We are now right in the middle of Hanukkah, the Festival of Lights. In previous years, this column has covered the paraphernalia associated with Hanukkah: nostalgic looks back at eight-branched menorahs and candles, the history of the dreidle (sevivon) top, the highly caloric, oil-soaked holiday foods and on through to the Israeli tradition of children’s song festivals that have come to be part and parcel of the Hanukkah holiday vacation.
Underlying all the fun is a more serious aspect to Hanukkah in Israel: the strong connection between the Zionist movement and a holiday that is, in Jewish calendar terms, a relatively minor one. It is, however, a public celebration with great symbolic importance. The question of which symbols were important shifted over the centuries from a focus on the Divine and the miracle of the Hannukah oil, to the modern Zionist emphasis on Jewish heroism and military might.
The Hasmoneans became a symbol of the strong “new Jew” whose actions were inspired by the Maccabees of old, as in this Jewish National Fund stamp.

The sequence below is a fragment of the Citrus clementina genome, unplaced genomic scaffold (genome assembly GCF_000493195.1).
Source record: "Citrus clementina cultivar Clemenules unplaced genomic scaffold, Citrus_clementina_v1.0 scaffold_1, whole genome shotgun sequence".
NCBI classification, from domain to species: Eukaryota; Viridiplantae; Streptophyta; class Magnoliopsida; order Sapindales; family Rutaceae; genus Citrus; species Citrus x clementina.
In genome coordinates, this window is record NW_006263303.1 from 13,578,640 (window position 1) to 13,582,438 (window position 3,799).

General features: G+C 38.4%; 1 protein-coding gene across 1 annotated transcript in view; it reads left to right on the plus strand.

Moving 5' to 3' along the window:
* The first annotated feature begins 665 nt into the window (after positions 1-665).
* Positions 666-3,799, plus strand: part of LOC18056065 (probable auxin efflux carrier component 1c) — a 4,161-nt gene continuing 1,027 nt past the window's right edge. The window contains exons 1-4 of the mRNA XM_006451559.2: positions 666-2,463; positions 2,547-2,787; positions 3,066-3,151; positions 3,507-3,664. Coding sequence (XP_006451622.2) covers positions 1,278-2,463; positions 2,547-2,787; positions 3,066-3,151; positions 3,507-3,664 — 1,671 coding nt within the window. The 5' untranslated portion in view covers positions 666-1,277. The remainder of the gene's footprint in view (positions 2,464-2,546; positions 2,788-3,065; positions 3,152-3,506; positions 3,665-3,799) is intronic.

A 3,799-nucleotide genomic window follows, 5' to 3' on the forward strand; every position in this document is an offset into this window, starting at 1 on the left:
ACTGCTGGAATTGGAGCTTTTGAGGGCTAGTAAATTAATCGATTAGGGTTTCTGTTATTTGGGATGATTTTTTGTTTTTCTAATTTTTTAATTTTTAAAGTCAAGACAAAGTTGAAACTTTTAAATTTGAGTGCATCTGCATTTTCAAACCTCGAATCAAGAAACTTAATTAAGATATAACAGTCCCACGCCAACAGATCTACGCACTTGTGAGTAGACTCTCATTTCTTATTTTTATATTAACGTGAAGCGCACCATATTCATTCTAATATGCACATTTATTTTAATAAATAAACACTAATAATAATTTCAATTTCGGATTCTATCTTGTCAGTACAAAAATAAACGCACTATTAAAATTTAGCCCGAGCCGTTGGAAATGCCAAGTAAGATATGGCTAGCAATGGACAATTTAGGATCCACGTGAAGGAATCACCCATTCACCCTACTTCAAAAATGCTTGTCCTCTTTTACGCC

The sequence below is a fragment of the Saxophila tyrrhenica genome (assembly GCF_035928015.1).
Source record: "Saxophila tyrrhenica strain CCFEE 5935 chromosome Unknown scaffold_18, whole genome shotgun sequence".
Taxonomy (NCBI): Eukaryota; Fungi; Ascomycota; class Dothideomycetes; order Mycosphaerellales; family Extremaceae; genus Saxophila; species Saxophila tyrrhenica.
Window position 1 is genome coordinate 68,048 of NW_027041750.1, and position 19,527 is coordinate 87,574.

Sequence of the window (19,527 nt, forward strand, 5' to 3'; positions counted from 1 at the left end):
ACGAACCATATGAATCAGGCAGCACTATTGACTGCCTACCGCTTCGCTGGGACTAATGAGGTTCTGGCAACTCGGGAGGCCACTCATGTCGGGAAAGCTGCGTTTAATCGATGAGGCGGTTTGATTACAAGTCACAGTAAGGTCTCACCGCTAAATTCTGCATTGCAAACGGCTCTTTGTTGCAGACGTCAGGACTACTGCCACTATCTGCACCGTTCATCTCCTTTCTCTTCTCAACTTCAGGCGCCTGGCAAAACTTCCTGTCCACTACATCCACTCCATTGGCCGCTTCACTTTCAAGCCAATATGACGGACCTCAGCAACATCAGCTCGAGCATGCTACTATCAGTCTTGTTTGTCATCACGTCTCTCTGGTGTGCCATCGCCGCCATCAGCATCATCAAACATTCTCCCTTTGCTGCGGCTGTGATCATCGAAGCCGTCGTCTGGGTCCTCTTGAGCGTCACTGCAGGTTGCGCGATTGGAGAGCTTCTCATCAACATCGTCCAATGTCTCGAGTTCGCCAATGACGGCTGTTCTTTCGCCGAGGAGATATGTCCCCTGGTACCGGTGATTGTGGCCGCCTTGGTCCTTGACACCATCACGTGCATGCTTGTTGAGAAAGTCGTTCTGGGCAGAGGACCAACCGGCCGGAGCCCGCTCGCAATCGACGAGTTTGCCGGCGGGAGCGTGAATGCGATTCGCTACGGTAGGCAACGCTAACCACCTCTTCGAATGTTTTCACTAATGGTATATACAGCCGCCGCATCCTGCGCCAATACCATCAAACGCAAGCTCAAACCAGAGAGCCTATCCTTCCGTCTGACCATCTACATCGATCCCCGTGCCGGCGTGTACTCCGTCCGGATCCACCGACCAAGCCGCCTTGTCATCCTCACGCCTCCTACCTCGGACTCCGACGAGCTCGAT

So, for example, a young Gold Meir (then Mabovitch), could be photographed holding a menorah in the Poalei Zion tableau of “Jewish Rebirth” in Milwaukee, in 1919.
A young girl runner would carry a torch from Modi’in, the ancestral home of the Maccabees, to Jerusalem for the official lighting of the national menorah in 1948.
And schoolchildren of all ages would reenact the story of Hannukah.
The Central Zionist Archive in Jerusalem has posted a slide show of posters and photos related to the Hannukah holiday. This gallery depicts the motifs of the holiday — light and heroism — as celebrated by the Jewish pre-State yishuv in the beginning of the 20th century.
For further reading on the subject of Zionism and Hannukah from two differing points of view: Reinventing Hanukkah: The Israeli Politics of the Maccabean Holiday (Hartman Institute) and A Zionist View on Chanukah (United with Israel).
Chag Sameach – Happy Hannukah to all!